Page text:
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This book is constructed on the principles that have been applied in the making of some recent textbooks in history, such as Robinson's "History of Western Europe." These principles involve (1) the intensive treatment of a limited field; (2) emphasis on a relatively few selected movements, institutions, or individuals in this field as typical; (3) the discussion of the chosen topics in such a concrete way as to help the student to appreciate the reality of the historical development. These three principles are opposed to the sketchy encyclopedism that formerly prevailed in the construction of historical textbooks.

By confining the discussion to the history of modern elementary education it is possible to present a relatively continuous, connected narrative of institutional development that will contribute directly to the student's understanding of the problem of the elementary school. In carrying out this plan the author has endeavored to trace the development from the first city elementary vernacular schools of the Middle Ages down to the present time.

A definite attempt has been made to maintain a proper ratio between the three following elements: (1) descriptions of social conditions; (2) statements of educational theory; and (3) descriptions of school practice. The relations which have existed between these factors in the historical development have been demonstrated as far as possible.

In describing changes in social conditions, those have been selected concerning which the ordinary normal-school

or college student may be expected to have an elementary knowledge. Hence such concrete matters are presented as the growth of English cities and of town life in New England, the development of natural science, of religious toleration, of national governments, and of democracy, which the student's high-school courses in general history and in science prepare him to understand.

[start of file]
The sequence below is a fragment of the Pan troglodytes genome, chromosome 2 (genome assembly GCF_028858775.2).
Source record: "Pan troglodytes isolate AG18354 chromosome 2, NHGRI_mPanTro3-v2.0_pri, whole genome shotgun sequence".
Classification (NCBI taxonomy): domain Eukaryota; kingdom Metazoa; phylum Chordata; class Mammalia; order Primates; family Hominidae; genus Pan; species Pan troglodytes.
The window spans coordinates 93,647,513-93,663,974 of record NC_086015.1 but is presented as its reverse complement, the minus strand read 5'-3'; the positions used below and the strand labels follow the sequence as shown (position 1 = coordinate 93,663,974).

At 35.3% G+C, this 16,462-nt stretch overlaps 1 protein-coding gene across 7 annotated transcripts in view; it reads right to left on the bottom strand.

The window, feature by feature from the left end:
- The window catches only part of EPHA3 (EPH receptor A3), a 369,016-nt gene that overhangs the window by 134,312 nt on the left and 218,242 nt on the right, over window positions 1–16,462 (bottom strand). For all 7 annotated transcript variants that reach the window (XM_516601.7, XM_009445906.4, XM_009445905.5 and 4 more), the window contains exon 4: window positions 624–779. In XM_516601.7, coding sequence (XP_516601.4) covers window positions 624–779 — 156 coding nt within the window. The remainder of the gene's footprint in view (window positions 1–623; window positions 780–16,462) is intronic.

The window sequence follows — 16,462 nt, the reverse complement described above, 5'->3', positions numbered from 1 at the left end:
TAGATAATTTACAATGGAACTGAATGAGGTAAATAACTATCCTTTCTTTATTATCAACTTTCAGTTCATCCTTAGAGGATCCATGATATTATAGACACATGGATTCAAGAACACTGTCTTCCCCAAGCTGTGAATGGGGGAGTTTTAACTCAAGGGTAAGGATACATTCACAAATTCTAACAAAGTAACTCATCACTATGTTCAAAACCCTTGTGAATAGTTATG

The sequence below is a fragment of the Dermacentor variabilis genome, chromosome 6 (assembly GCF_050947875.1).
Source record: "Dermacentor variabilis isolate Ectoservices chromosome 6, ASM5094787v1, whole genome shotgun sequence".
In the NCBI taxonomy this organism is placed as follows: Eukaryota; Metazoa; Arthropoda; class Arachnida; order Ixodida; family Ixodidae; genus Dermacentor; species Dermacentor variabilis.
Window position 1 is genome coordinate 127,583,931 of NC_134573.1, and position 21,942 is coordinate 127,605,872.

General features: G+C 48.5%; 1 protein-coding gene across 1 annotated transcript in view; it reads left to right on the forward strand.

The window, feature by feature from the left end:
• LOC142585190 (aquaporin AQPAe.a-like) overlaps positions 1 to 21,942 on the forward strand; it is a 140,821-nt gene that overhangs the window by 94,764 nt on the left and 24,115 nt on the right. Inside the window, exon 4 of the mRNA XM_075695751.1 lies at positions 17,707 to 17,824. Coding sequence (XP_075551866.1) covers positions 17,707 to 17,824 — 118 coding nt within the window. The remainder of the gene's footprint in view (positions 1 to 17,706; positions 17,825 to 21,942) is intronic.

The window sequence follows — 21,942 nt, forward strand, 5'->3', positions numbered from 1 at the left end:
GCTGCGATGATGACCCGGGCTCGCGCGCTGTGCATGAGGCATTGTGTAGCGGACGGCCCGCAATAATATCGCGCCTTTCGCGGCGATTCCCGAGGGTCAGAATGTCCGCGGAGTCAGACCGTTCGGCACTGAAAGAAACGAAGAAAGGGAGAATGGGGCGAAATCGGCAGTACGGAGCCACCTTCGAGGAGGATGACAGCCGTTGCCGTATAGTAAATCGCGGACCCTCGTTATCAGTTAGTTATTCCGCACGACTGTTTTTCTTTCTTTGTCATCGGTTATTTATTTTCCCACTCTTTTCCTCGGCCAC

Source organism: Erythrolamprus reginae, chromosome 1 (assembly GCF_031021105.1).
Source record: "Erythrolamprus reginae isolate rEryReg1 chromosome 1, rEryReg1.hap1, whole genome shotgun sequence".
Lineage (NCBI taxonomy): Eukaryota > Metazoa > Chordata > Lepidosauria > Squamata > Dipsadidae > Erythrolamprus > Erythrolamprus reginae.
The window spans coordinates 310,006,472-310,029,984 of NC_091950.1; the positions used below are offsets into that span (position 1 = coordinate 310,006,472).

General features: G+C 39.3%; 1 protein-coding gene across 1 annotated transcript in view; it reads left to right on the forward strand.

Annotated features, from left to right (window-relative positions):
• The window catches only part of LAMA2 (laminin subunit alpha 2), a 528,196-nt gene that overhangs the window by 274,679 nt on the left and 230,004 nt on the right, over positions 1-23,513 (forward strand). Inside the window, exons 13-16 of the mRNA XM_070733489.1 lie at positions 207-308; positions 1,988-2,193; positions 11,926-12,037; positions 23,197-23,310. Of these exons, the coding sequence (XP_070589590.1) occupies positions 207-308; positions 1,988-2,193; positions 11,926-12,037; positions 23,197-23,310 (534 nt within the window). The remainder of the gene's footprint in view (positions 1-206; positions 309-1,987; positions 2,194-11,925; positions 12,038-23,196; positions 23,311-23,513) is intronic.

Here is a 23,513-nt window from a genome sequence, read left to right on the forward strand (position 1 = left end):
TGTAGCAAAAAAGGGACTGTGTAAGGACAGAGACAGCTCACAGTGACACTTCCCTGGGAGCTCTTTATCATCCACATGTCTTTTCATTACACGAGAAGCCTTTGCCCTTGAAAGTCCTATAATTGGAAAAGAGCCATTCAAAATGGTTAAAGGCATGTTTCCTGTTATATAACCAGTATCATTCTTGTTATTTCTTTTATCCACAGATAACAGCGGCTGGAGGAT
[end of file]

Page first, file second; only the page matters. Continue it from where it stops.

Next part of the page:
Changes in educational theories are traced in connection with social changes and with those educational movements and educational reformers that have directly modified elementaryschool practice. Consequently many theoretical writers who have exerted little or no direct influence on practice are omitted from the discussion.

The developments in actual school practice—that is, the changes in the curricula and methods of school systems are especially emphasized. These are not presented in an isolated way, however, but as definitely related to changes in social conditions and fundamental theory. Whenever a given movement can be typified by describing English or American conditions, this has been done. In some cases, however, such as the Rousseau movement or the secularizing of the Prussian school system, the importance of the continental European situation necessitates a lengthy description of it without special reference to its relation to the American development. About two thirds of the book is devoted to changes in elementary education since the publication of Rousseau's "Émile" in 1762. This emphasis on later developments is justified by the fact that relatively little change occurred in elementary education from 1500 to 1800, as compared with the revolutionary developments of the nineteenth century.